I'm starting this discussion to get your thoughts and ideas on this subject, and not to upset anybody or make them feel bad, so please participate in the discussion with that in mind.
Here is my question. Do you feel that part of being a responsible pet owner includes having the finances for medical care when needed?
Much of my exposure to other pet owners comes from being a volunteer at animal shelters, and from this forum as well. One of the most common reasons for owners surrendering their pets to the shelter is that they cannot afford them. Unfortunately, the shelters can't afford them either. They are public facilities with extremely limited budgets and staffs. So are the animals better off being adopted by someone who can't afford them or not being adopted?
I'd also love to see some discussion of options for affording pets. Things like insurance, assistance groups, lower cost vets and clinics, training for practicable medical at home by the owner, etc.
I am not sure how to enforce that you need the finances.
My previous kitty was adopted in California - she was found in a construction site, and taken to an agency where they screen very well - they looked at the lease, they spayed/neutered, did home visit before, asked a lot of questions about support etc. and did a home visit afterward. I had to sign a contract! She lived a happy 17 years.
My next set of kitties are a brother and sister, found, oddly, in a construction site, and the lady just emails around for someone to take them. There was no talk of ongoing support, but I gave her my blog site where she can see the pictures of them so she can see how they are. One cat is kneading my leg as I write this...
I agree with Nancy - I know people that adopt cats or other animals and do not get regular care, proper food. Our local shelters do home visits and try to screen people. I donate items (food, litter, carriers, towels) to help.
I just wish more people would spay and neuter... if the animal goes to someone who cannot afford care, then we end up with more animals, sadly, compounding the issue.
OH in a perfect world!!...I too would love to see everyone be able to afford medical care for their pets, unfortunately I doubt that will ever become a reality. The Vets themselves are partially responsible for this with their astronomical fees.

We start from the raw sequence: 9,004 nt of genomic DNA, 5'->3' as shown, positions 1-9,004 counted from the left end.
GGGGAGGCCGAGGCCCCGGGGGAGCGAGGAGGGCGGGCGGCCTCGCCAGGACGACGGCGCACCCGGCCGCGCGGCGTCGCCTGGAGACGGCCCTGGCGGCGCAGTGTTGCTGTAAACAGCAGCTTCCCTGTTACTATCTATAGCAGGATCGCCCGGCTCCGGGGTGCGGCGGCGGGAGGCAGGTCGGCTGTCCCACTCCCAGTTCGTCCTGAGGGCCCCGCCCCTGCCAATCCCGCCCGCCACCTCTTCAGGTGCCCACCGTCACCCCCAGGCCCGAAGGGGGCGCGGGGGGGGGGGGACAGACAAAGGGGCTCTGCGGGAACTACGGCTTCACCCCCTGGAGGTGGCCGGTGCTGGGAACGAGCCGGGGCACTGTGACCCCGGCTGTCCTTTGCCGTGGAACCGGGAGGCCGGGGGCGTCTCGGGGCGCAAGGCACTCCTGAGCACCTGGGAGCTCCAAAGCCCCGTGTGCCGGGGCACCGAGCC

It would be impossible to enforce and would limit so many well meaning ppl from adopting a pet that desperately needs a home....However adoption must come with some responsibilities too, not just 'oh isn't he/she cute, I think my son/daughter needs a playmate'
Perhaps more education, but from where? the shelters? who are already stressed for funds. Its wonderful that some shelters can do screening and aftercare, I know the shelter in my area can barely afford a roof over their building.
Is the pet better off living out their life in a cage in a shelter(with care avail) or in a home with a family (who may not have funds for care)....wow that is a dilemma isn't it.
You know Nancy, I too struggle with this and its a tough call but I'd have to go with the families, life in a cage is no life either.
I would love to see a spay and neutering program avail at 'free' clinic's, I think all
Vet clinics could afford some of their time to provide help to the communities...perhaps even if it has to be a 10% collection from owners that can afford services(?)
Bottom line is pets NEED TO BE ALTERED, the pet population has exploded, resources are maxed.
So many are brought into the world either as neglect, for the amusement of the owner or the greed of a breeder.
I've had pet insurance, and its a great option but than again very expensive.
Assistant groups would be a great idea, do you know of this type of service?
Medhelp is an assistant group of sorts, we cannot physically see or help with aftercare other than to give our advice, thats free and so many are just in need of good free advice.
We would never keep an "intact" animal as a house companion. None of the kitties Anita and I have (or had) are of "show" status, nor of "pure-blood-lines." They are (and have been) pets; beloved little critters, but pets.
We have tried our damnedest to make sure they have had a safe, warm and dry home. (as for ourselves)
We try to make sure the food they eat is of good quality; offering proper nutrition. (as for ourselves)
We make sure they get proper preventative veterinary care (as for ourselves, though with human vets ,-)
We have tried our best to treat them with kindness and gentleness, even when the "fresh hairball" squishes up between the toes in the middle of the night, or kitty gets a bit over stimulated and bites...
These critters are our creations. We "bent" them to our wants...we owe them humane treatment, unreservedly.
I'd like to speak from my experience. We have 3 cats that range from 11 to 2 and were acquired before we hit dire financial issues. They are kept indoors 100% of the time and we haven't been able to afford regular checkups but do our best to provide a happy & healthy home for them as they are our family and would never ever give them up. Recently one was either stung by a bee or a spider and the guilt I felt for not being able to bring him to a vet is indescribable. (we had $3 to last 4 days) Luckily, he's fine now. I asked for and rec'd help in this forum and did my best, but I truly felt irresponsible. I'd eat ramen noodles so they could have their elegant medleys and fancy feast appetizers. This is just my story-I'm sure others have a point of view too.